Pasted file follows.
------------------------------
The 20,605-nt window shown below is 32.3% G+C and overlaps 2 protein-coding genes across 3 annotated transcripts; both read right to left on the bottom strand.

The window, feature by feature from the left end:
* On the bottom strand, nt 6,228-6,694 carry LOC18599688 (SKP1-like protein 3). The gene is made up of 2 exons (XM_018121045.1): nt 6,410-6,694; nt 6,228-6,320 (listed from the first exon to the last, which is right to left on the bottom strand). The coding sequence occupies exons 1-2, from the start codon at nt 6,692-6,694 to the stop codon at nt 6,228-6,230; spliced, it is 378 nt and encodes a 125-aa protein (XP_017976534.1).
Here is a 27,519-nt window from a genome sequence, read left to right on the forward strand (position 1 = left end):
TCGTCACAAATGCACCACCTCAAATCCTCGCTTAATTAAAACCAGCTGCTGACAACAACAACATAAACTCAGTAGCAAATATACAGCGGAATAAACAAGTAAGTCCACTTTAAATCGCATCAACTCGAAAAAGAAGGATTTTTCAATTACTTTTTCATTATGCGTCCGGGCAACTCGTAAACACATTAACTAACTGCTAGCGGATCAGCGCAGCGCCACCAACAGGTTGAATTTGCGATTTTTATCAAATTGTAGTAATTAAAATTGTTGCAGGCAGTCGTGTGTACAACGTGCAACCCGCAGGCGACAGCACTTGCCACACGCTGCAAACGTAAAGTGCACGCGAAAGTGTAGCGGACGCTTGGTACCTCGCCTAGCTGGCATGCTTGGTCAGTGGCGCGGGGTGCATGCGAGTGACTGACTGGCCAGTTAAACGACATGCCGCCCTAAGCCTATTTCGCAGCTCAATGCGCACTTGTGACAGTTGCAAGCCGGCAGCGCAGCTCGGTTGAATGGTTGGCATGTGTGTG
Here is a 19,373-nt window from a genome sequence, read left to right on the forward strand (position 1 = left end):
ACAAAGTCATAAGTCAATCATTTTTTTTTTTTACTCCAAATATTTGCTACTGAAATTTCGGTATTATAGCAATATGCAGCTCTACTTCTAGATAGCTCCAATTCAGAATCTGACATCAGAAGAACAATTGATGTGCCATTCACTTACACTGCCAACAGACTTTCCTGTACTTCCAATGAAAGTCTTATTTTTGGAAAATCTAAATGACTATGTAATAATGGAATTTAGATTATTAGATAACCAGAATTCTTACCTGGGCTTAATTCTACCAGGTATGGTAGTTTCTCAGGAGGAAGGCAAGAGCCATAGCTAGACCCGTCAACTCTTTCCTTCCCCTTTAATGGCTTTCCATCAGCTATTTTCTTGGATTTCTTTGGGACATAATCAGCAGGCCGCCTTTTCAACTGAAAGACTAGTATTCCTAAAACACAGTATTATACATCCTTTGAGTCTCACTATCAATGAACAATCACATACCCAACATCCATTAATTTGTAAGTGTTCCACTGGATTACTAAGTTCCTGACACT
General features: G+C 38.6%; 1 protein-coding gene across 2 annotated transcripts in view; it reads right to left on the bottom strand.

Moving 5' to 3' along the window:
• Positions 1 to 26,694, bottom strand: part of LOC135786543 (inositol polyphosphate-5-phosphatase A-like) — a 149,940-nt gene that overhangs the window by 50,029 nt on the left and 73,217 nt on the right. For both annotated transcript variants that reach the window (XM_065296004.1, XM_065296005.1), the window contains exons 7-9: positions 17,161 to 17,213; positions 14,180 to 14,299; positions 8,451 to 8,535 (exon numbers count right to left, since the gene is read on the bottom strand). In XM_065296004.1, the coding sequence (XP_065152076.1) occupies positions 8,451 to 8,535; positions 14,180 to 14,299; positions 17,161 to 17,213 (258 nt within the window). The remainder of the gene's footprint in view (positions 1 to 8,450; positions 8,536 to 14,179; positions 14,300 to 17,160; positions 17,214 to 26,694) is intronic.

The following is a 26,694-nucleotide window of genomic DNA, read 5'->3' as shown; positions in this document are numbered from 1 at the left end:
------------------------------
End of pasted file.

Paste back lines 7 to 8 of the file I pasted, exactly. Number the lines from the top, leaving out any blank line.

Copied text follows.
ACAAAGTCATAAGTCAATCATTTTTTTTTTTTACTCCAAATATTTGCTACTGAAATTTCGGTATTATAGCAATATGCAGCTCTACTTCTAGATAGCTCCAATTCAGAATCTGACATCAGAAGAACAATTGATGTGCCATTCACTTACACTGCCAACAGACTTTCCTGTACTTCCAATGAAAGTCTTATTTTTGGAAAATCTAAATGACTATGTAATAATGGAATTTAGATTATTAGATAACCAGAATTCTTACCTGGGCTTAATTCTACCAGGTATGGTAGTTTCTCAGGAGGAAGGCAAGAGCCATAGCTAGACCCGTCAACTCTTTCCTTCCCCTTTAATGGCTTTCCATCAGCTATTTTCTTGGATTTCTTTGGGACATAATCAGCAGGCCGCCTTTTCAACTGAAAGACTAGTATTCCTAAAACACAGTATTATACATCCTTTGAGTCTCACTATCAATGAACAATCACATACCCAACATCCATTAATTTGTAAGTGTTCCACTGGATTACTAAGTTCCTGACACT
General features: G+C 38.6%; 1 protein-coding gene across 2 annotated transcripts in view; it reads right to left on the bottom strand.